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Cloud Use Rises, Mainframe Usage Declines as Data Centers Grow and Green, According to AFCOM Survey

March 31
07:52 2011

Hosting ReviewsORANGE, CA – AFCOM, the world’s leading data center association, today announced the release of “The State of the Data Center,” a status report on data centers highlighting results from a survey of 358 data center managers from around the world.

AFCOM conducted the survey to reveal how data centers are adapting to the most critical challenges, technologies and economic factors. This latest report proves top issues include the demands of space, energy efficiency, and physical and logical security.

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Key findings in the report include:
– Data Centers are Not Prepared for Disasters: More than 15 percent of respondents said their data center has no plan for data backup and recovery. 50 percent have no plan to replace damaged equipment after a disaster; two-thirds of all data centers have no plan or procedure to deal with Cyber Crime.
– Growing Cloud Adoption: There has been significant growth in the adoption of cloud computing. Last year, only 14.9 percent of all data centers had implemented the technology. Today, that percentage has grown to 36.6 percent, with another 35.1 percent seriously considering it. AFCOM believes that cloud computing will continue on this trajectory for the next five years, with 80 to 90 percent of all data centers adopting some form of the cloud during that period.
– Demise of the Mainframe: While historically one of the most critical elements of any data center, today, mainframe usage continues to shrink. While AFCOM predicts mainframes will exist forever in some capacity, their prevalence has been severely diminished.
– Web Application Proliferation: In AFCOM’s survey, 86.6 percent of all respondents reported an increase in the number of web applications they are running today as compared to just three years ago.
– Bigger and Better: Even in a down economy, data centers have been expanding in size with 44.2 percent occupying more floor space that they did three years ago. Another 49.4 percent are currently in the process of expanding or are planning to in the near future. Only 16.4 percent have downsized.
– Greening the Data Center: While only 3.9 percent of respondents have implemented solar power in their data center, AFCOM feels this represents a trend towards integrating renewable energy as part of making more sustainable and energy efficient data centers. While the industry is certainly concerned with the environment, they look to greening as a great way to save substantial money now and even more as time goes on.
– Biometric Security Use: Security is always a top concern for data centers, but AFCOM’s survey found the growing use of biometric screening for authorization and access has grown, with a surprising 25 percent of facilities installing the technology to better protect their data centers.

“When it comes to disaster recovery, the survey results are indicative of the investment activity we have seen in data centers throughout the recession—focus on immediate needs with business continuity and disaster recovery planning considered a luxury,” said Richard Sawyer, Worldwide Practice Leader, Critical Facilities Assurance at HP Critical Facility Services, and member of the Data Center Institute Board of Directors. “But now, with the regional disasters in Australia, New Zealand, and Japan, and the turmoil in the Middle East, we are reminded it is a management necessity to be prepared for anything.”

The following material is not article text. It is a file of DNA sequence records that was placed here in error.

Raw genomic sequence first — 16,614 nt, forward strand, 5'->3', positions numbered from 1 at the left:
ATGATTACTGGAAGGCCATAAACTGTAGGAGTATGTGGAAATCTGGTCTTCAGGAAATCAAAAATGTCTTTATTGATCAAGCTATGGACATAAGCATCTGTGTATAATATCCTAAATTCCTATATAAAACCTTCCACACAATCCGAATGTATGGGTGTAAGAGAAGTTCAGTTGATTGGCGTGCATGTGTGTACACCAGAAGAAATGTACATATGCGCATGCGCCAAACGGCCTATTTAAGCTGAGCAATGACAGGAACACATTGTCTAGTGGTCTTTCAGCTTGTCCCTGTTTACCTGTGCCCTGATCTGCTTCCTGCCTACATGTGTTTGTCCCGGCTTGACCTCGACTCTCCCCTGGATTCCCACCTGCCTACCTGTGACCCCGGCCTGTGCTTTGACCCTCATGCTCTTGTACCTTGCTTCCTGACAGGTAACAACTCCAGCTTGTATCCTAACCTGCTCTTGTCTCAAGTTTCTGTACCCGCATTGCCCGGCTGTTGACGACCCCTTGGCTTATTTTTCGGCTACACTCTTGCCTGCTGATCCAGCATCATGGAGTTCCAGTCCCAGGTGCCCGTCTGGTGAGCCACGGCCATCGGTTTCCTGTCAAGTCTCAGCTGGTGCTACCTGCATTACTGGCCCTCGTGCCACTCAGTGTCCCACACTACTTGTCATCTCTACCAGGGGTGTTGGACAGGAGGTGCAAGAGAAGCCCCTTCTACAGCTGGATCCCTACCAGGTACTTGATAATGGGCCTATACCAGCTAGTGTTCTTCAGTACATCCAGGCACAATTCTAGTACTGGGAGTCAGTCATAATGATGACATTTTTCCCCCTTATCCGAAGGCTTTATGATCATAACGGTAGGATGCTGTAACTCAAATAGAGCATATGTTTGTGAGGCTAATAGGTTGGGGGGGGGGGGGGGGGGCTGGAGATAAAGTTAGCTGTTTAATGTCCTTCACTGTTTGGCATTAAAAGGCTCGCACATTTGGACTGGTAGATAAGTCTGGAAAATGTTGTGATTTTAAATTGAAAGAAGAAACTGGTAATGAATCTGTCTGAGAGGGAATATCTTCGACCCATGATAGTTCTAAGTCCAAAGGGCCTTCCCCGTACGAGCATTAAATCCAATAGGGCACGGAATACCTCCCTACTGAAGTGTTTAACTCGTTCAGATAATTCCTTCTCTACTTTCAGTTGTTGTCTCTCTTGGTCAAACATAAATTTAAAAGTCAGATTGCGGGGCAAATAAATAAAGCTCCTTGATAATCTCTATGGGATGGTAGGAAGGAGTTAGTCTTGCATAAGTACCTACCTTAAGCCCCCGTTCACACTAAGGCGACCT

“In an environment where change is an accepted part of day-to-day life, it is important to recognize how data center managers are adapting to the new technologies and directions emerging in the industry,” said Jill Yaoz, CEO, AFCOM. “One of the most interesting changes our survey illustrates is the continued transition to the cloud. When we last did this survey in October 2009, very few data centers were even interested in the cloud, let alone actually adapting it. However, thanks to information such as the Data Center Institute’s ‘Guide to the Cloud’ report, now we see that data center managers are more familiar with the risks and concepts, and cloud computing is quickly becoming a new standard of operation.”

In August 2010, the Data Center Institute released its findings on cloud adoption, a trend that has continued to grow, according to the recent survey. Because of this continuing trend, AFCOM is offering yet another educational series on cloud, as well hosting as a panel discussing all of the results of “The State of the Data Center” survey, at the Spring 2011 Data Center World conference, currently being held until March 31, 2011 at the Mirage Hotel in Las Vegas, Nev.

AFCOM ( is the leading association supporting the educational and professional development needs of data center professionals around the globe. Established in 1980, AFCOM currently boasts more than 4,000 member data centers and 41 chapters worldwide, and provides data center professionals with unique networking opportunities and educational forums and resources through its annual Data Center World Conferences, published magazines, regional chapters, research and hotline services, and industry alliances.

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